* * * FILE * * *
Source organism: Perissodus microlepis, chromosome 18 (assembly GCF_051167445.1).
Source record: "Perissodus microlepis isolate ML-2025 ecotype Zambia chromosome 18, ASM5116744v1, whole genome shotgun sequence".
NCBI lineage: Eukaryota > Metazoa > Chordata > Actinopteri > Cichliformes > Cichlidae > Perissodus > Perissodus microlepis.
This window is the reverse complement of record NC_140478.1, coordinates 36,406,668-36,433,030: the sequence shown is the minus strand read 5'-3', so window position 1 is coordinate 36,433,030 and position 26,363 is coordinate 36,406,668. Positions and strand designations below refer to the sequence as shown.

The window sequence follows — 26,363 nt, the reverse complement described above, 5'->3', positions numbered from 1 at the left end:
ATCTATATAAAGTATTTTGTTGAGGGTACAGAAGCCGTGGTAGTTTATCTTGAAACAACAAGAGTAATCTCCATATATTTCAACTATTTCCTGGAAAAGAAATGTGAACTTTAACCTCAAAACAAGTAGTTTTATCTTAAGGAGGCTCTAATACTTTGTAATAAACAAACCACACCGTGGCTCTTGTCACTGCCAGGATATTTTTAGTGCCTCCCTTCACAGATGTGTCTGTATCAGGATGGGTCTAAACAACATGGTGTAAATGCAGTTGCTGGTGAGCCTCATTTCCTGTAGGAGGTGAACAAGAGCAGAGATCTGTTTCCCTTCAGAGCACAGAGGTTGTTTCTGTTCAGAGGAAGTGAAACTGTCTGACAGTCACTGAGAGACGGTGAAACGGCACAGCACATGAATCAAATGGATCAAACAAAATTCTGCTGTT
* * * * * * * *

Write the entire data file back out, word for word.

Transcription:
Source organism: Perissodus microlepis, chromosome 18 (assembly GCF_051167445.1).
Source record: "Perissodus microlepis isolate ML-2025 ecotype Zambia chromosome 18, ASM5116744v1, whole genome shotgun sequence".
NCBI lineage: Eukaryota > Metazoa > Chordata > Actinopteri > Cichliformes > Cichlidae > Perissodus > Perissodus microlepis.
This window is the reverse complement of record NC_140478.1, coordinates 36,406,668-36,433,030: the sequence shown is the minus strand read 5'-3', so window position 1 is coordinate 36,433,030 and position 26,363 is coordinate 36,406,668. Positions and strand designations below refer to the sequence as shown.

The window sequence follows — 26,363 nt, the reverse complement described above, 5'->3', positions numbered from 1 at the left end:
ATCTATATAAAGTATTTTGTTGAGGGTACAGAAGCCGTGGTAGTTTATCTTGAAACAACAAGAGTAATCTCCATATATTTCAACTATTTCCTGGAAAAGAAATGTGAACTTTAACCTCAAAACAAGTAGTTTTATCTTAAGGAGGCTCTAATACTTTGTAATAAACAAACCACACCGTGGCTCTTGTCACTGCCAGGATATTTTTAGTGCCTCCCTTCACAGATGTGTCTGTATCAGGATGGGTCTAAACAACATGGTGTAAATGCAGTTGCTGGTGAGCCTCATTTCCTGTAGGAGGTGAACAAGAGCAGAGATCTGTTTCCCTTCAGAGCACAGAGGTTGTTTCTGTTCAGAGGAAGTGAAACTGTCTGACAGTCACTGAGAGACGGTGAAACGGCACAGCACATGAATCAAATGGATCAAACAAAATTCTGCTGTT